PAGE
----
— It’s surprising Rodgers didn’t spend some of his off-days lobbying to save the Metrodome or to slap on a new roof on his own coin. In 2010, Rodgers threw for 301 yards with four touchdowns and no interceptions. In 2011, Rodgers threw for 335 yards with three touchdowns and no interceptions. In a loss in 2012, Rodgers threw for 365 yards with four touchdowns and no interceptions. Finally, in his final game before the broken collarbone, Rodgers threw for 285 yards with two touchdowns and no interceptions. That’s a four-game total of 1,286 yards, 75.4 percent accuracy, 13 touchdowns and no interceptions.

That production allowed Rodgers to have some fun with the incessant blaring of the Viking horn and the portly Vikings mascot, Ragnar.

“It’ll still be annoying, I’m sure,” Rodgers said of the horn going outdoors. “I’m just wondering how they’re going to do it with the motorcycle Viking (Ragnar), if he’s still going to be in full effect. Maybe they’ll get a parade cart for him to come out on. I don’t know if that’s safer or not. If the field is pretty icy, he’s just going to have to be careful revving that thing up too much.”

— In his last eight games against the Vikings (including the 2012 playoffs), Rodgers has completed 74.7 percent of his passes with 22 touchdowns and one interception. For his career, he owns a 118.5 rating against the Vikings.

“He’s amazing. He’s a surgeon,” Zimmer said. “I’ve always had the utmost respect for him because he can do everything. He can run, he sees things. You’ve heard all these superlatives every week, I’m sure. They’re so good at everything that they do offensively.”

— While the Vikings are 0-3 in the division, the Packers are looking to maintain their divisional dominance under McCarthy. Since he took over in 2006, the Packers are 38-13-1 vs. division foes, with that .740 winning percentage ranking second in the league behind New England’s .784. McCarthy is eyeing his fifth season sweep of the Vikings in his nine seasons.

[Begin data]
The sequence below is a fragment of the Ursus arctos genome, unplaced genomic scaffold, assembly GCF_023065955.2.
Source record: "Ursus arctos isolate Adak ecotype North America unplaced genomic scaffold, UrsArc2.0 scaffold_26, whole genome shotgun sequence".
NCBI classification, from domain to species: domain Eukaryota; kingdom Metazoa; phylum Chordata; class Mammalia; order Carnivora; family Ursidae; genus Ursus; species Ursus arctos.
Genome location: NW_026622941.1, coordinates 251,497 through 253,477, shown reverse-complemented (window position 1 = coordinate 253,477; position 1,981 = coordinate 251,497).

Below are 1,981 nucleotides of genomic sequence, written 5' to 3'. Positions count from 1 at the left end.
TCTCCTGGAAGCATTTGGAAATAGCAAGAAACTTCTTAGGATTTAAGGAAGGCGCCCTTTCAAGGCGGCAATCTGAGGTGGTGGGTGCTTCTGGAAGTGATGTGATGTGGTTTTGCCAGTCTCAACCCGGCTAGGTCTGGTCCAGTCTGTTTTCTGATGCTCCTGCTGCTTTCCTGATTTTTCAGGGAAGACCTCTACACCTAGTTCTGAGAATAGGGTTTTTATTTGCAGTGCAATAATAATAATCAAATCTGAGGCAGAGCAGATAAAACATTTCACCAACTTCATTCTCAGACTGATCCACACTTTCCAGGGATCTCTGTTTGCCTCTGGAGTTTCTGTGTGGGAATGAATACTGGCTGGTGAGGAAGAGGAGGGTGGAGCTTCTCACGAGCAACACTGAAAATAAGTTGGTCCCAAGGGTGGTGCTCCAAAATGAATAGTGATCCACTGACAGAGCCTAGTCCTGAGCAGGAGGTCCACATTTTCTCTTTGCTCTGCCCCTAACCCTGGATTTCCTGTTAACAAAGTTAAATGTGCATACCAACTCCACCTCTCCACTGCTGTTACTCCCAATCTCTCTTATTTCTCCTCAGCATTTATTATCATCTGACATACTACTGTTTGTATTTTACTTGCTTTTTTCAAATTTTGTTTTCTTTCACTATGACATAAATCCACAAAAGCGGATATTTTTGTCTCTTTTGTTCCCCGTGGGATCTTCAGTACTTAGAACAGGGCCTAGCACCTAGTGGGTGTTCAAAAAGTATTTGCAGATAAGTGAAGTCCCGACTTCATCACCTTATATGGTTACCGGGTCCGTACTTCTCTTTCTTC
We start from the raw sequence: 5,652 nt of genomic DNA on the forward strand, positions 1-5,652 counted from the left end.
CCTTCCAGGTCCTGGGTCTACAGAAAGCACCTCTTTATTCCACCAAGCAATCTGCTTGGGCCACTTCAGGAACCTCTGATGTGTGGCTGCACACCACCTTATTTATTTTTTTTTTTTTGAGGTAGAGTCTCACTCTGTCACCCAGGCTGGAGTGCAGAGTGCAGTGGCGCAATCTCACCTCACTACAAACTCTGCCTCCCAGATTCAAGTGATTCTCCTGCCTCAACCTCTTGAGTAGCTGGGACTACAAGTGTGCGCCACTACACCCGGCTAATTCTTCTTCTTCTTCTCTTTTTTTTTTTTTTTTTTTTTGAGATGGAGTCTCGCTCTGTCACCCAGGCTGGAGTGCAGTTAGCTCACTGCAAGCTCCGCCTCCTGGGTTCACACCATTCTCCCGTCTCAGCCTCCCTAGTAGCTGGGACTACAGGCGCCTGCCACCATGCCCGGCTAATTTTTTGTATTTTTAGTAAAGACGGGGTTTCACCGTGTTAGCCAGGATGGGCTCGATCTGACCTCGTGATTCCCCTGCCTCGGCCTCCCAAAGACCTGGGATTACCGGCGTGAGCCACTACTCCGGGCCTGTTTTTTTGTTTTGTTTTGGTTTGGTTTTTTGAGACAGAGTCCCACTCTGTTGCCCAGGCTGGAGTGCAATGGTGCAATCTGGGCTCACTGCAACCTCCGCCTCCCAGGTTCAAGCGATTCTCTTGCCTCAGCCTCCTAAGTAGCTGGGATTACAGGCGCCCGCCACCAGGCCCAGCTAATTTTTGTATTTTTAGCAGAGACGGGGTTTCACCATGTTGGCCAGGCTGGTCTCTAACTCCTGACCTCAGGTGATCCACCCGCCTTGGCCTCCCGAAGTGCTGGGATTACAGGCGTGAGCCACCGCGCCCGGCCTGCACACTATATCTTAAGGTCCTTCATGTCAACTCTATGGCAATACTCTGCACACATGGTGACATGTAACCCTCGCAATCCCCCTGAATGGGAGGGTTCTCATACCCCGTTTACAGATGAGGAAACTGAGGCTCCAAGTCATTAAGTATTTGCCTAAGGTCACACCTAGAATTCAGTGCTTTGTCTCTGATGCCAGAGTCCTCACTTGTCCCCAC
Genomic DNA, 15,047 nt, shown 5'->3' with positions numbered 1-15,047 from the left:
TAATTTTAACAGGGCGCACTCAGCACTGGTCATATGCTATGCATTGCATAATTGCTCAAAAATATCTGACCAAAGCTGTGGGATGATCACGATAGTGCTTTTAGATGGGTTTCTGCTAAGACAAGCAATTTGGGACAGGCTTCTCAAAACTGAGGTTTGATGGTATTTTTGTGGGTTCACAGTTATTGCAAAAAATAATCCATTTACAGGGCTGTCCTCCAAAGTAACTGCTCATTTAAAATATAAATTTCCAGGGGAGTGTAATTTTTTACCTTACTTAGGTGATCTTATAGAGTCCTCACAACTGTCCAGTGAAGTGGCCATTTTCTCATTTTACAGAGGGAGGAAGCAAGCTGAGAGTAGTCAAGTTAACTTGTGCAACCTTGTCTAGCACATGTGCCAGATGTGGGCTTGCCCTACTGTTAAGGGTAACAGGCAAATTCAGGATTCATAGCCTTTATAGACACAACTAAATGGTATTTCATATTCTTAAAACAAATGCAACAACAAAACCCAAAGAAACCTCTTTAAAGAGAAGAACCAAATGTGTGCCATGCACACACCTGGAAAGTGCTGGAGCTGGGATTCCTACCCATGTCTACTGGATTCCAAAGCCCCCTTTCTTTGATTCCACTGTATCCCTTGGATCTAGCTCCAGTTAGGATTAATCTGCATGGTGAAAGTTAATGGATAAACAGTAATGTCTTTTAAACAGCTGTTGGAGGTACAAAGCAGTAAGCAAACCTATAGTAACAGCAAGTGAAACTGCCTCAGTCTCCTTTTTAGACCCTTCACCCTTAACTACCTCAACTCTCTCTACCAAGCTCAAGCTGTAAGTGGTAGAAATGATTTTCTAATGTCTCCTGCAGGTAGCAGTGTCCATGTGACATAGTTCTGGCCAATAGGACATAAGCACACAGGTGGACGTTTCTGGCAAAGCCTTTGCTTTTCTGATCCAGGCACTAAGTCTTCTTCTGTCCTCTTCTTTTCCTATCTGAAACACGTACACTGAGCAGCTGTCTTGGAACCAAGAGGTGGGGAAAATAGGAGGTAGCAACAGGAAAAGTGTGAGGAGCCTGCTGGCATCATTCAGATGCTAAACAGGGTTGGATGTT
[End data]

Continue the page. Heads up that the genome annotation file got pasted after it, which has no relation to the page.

Noteworthy numbers

— According to STATS, Bridgewater has completed 17 of his last 21 passes on third down to give him a season-long completion rate of 67.2. That’s the fourth-best marksmanship in the NFL. That’s the good news. The bad news? There hasn’t been a ton of production. He’s 23rd in the league with a third-down conversion rate of 40.6 percent.

At least he’s not messing things up too badly. The logical approach for a defensive coordinator to take against a young quarterback is to try to confuse him in hopes of coaxing a turnover or three. Bridgewater, however, has thrown only one interception the past three weeks.

“You see a talented quarterback,” Packers cornerback Tramon Williams said. “Obviously, a young guy’s going to be inexperienced, but he’s smart with the ball. Obviously, he has some plays that you look at and, with pressure, you can get any quarterback to make mistakes. For the most part, he’s poised for his age, for his youth. He’s a poised guy. So he’s going to be a guy who I think as a young player, you’re going to have to make him make mistakes. He doesn’t often make them on his own, and you don’t get that a lot from young quarterbacks. A lot of times, you sit back and be like, ‘This guy is going to shoot himself in the foot at some point.’ With this guy, he’s not going to make those mistakes. You’re going to have to make him make those mistakes.”

— The Packers lead the NFL with 26 first-half touchdowns, with 19 produced through the air by Rodgers. The Vikings have scored 18 touchdowns all season. Here’s another contrast: In Green Bay’s last two games, it’s scored 108 points. In Minnesota’s last six games, it’s scored 90 points.

— The Packers joined the 1950 Los Angeles Rams as the only teams in NFL history with at least 53 points in back-to-back games. The Vikings, on the other hand, are 4-0 when they score at least 17 points but 0-6 when they fail to reach that low scoring bar.

— One area where Zimmer has brought improvement is interceptions. Last season, the Vikings’ defensive backs intercepted six passes all season. This season, they’ve picked off 10 balls in 10 games. Standout safety Smith is tied for third in the NFL with four interceptions.